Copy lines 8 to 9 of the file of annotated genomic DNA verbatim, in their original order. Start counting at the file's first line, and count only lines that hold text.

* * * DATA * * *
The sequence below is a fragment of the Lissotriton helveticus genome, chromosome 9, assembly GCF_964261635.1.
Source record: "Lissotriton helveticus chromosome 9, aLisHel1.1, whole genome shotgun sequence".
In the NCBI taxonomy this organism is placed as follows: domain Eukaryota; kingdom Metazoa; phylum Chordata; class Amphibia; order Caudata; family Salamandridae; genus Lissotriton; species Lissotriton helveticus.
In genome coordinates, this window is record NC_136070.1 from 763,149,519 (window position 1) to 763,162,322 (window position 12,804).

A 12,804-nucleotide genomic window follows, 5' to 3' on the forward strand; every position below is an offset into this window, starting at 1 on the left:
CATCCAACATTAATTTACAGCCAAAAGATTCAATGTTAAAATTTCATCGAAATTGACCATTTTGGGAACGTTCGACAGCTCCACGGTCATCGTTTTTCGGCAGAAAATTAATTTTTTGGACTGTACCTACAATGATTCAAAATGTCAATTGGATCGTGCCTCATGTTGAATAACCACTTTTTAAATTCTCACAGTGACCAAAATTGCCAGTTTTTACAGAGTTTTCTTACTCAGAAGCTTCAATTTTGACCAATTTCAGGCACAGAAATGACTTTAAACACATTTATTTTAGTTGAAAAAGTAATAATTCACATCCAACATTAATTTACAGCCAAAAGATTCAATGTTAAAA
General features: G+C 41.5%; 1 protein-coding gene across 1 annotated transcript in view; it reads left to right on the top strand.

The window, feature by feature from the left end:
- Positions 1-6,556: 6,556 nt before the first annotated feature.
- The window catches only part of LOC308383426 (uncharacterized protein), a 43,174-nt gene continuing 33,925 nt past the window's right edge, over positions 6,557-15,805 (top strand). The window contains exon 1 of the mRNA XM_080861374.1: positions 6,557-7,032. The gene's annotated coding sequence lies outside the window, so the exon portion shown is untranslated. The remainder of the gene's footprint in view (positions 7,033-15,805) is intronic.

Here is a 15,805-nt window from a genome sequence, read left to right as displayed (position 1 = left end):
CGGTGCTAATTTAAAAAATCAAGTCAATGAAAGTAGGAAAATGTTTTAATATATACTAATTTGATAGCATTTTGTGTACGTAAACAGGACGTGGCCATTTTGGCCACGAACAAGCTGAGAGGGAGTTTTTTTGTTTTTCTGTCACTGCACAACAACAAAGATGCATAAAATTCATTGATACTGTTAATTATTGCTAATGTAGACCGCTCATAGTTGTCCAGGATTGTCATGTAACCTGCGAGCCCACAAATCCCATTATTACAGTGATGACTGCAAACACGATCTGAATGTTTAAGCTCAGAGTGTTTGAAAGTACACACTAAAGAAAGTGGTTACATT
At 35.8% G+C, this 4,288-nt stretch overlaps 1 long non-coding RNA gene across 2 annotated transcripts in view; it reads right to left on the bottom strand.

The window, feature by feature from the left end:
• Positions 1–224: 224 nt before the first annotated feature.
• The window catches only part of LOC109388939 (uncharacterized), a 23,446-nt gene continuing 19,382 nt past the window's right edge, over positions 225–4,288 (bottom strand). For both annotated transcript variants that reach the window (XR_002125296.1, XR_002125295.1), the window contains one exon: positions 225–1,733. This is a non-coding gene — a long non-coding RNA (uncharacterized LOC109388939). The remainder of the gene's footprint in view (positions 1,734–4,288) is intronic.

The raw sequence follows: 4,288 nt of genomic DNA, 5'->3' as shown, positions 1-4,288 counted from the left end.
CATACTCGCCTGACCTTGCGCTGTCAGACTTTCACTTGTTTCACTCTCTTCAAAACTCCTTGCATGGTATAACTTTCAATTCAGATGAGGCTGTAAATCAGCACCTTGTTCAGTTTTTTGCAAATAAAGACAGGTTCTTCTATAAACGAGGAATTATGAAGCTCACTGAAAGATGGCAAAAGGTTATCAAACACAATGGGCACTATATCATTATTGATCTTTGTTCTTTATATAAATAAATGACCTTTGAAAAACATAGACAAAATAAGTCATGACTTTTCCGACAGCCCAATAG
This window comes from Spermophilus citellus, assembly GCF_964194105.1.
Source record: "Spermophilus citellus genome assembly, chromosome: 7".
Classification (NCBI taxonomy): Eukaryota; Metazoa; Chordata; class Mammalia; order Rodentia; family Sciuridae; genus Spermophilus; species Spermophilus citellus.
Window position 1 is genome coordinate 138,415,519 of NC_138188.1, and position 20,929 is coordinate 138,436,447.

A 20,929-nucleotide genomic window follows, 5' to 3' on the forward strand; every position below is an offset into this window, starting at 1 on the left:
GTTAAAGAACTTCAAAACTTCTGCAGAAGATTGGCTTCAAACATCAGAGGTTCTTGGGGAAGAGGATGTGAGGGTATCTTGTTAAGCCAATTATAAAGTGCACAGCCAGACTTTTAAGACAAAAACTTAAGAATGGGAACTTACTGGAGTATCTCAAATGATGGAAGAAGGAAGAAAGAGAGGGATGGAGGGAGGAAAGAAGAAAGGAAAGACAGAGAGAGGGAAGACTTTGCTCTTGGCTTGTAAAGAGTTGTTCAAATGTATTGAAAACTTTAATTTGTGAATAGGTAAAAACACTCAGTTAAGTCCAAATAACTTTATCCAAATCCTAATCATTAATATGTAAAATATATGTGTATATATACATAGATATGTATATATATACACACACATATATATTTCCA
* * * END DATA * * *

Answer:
The window, feature by feature from the left end:
- Positions 1-6,556: 6,556 nt before the first annotated feature.